Cartersville council hears lengthy agenda at Thursday meeting
by Matt Shinall
Nov 05, 2010 | 1931 views | 0 0 comments | 9 9 recommendations | email to a friend | print
The Cartersville City Council faced a long list of agenda items Thursday, including a decision for the next step in construction of the planned Emergency Service Headquarters and Fire Station Four.

Design on the two buildings is nearing completion and bids for contractors should be ready to go out in two to four weeks. Direction was needed to know how the city would manage the construction process, recommended was the construction manager-at-risk method as opposed to a general contractor or other options.

Serving to house police and fire headquarters in a 53,325-square-foot building on Harris Street off Cassville Road near Oak Hill Cemetery, the Emergency Service Headquarters will be built in conjunction with Fire Station Four on Martin Luther King Jr. Drive.

Councilman Lori Pruitt voiced her approval of the recommendation from her career experience with corporate construction projects. As officials noted during the meeting, the construction manager-at-risk approach was legalized by the state legislature in 2000 and is now gaining in popularity but has been utilized outside of government projects for some time.

As described, this method holds several advantages, including cost savings from reducing redundancy, a maximum price guarantee and a better incentive structure. The construction manager-at-risk process also favorably answered questions posed by Mayor Matt Santini referring to the use of local labor for subcontracting.

"One of the areas I think is important to all of us is getting as many local people involved in the building of these buildings as possible. Although we cannot guarantee that that's the case, is there one method over the other that lends itself to having some leeway to making that a possibility?" Santini said.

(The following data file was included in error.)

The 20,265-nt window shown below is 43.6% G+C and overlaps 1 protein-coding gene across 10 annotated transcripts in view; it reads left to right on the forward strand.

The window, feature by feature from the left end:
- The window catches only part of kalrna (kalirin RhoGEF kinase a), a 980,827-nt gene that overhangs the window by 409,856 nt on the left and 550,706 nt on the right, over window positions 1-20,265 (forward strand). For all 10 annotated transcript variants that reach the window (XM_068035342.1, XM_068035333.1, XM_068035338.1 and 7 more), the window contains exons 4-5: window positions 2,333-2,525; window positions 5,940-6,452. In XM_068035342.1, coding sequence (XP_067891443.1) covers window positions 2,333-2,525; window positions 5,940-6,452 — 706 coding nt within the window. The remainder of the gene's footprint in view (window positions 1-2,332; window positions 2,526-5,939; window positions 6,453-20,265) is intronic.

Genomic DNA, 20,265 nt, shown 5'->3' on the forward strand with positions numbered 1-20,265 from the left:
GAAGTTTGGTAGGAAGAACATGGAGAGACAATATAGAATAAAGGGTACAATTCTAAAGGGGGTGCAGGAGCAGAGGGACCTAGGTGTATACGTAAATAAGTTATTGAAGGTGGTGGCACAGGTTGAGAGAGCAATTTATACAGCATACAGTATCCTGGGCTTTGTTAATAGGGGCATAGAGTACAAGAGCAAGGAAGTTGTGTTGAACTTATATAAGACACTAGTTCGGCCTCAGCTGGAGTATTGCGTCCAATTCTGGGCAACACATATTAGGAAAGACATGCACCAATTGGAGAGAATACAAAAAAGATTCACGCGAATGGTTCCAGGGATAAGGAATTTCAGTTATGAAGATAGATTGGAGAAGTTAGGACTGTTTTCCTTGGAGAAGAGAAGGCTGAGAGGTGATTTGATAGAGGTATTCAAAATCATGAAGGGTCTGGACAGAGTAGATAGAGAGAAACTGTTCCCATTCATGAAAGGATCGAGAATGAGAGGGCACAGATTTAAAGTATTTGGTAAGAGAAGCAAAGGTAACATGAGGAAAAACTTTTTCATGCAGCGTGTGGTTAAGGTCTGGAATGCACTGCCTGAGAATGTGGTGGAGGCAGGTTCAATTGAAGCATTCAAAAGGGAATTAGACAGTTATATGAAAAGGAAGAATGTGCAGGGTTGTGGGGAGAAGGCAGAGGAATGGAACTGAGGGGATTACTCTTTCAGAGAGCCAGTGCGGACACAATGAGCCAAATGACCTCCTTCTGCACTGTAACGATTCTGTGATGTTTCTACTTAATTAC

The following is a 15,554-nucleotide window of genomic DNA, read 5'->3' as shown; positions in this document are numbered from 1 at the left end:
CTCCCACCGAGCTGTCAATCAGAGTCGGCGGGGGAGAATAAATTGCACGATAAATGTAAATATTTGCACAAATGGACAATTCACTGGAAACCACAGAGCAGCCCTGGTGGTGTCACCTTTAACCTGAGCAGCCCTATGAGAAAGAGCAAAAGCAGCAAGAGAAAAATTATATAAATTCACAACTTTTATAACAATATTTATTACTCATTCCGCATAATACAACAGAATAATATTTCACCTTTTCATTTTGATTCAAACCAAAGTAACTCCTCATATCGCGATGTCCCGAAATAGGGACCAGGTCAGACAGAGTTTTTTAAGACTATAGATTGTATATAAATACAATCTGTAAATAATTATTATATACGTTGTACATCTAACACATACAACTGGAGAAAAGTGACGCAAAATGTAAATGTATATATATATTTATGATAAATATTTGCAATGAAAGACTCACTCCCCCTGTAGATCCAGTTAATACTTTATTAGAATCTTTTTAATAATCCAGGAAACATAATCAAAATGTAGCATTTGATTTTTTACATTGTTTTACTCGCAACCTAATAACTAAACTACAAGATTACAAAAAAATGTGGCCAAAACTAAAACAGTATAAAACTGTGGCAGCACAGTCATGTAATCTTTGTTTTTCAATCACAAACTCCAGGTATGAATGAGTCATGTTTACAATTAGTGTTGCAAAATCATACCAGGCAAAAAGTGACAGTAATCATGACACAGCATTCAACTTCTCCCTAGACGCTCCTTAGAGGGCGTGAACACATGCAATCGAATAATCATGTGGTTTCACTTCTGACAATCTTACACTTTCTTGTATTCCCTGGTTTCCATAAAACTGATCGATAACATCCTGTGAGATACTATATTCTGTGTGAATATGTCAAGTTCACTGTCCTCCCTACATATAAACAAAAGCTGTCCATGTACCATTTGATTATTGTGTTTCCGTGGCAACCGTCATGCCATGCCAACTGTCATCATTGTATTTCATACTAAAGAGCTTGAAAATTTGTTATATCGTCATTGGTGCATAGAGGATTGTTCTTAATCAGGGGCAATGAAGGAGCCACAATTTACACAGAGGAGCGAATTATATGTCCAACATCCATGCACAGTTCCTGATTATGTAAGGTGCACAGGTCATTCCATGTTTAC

As a discussion item, the construction manager at risk did not require approval but was chosen by the council as the best method to pursue.

The first item on the agenda was anything but typical, according to City Planning and Development Director Randy Mannino. A request was discussed for the de-annexation of property on Road Number One South, which, though far outside the city limits, had once been annexed in. The new property owner now wishes to be de-annexed for his children to continue in county schools.

"We have not had a request go through for de-annexation in the city since I've been here and I have not been involved in a de-annexation ever in the 20-something years I've been in the industry. As for the process, it used to take an act of the legislature to do a de-annexation but now it can be done by an act of local legislation," Mannino said.

Consent has been given from Bartow County Commissioner Clarence Brown and recommendation for approval has been given from the planning commission; however, discussion during the work session broached the idea that a precedent could be set that could possibly lead to the de-annexation requests of commercial or industrial entities.

Other items discussed at the meeting include:

* First reading of a rezoning request for the property at the corner of Erwin Street and Porter Street from General Commercial to Multiple Use.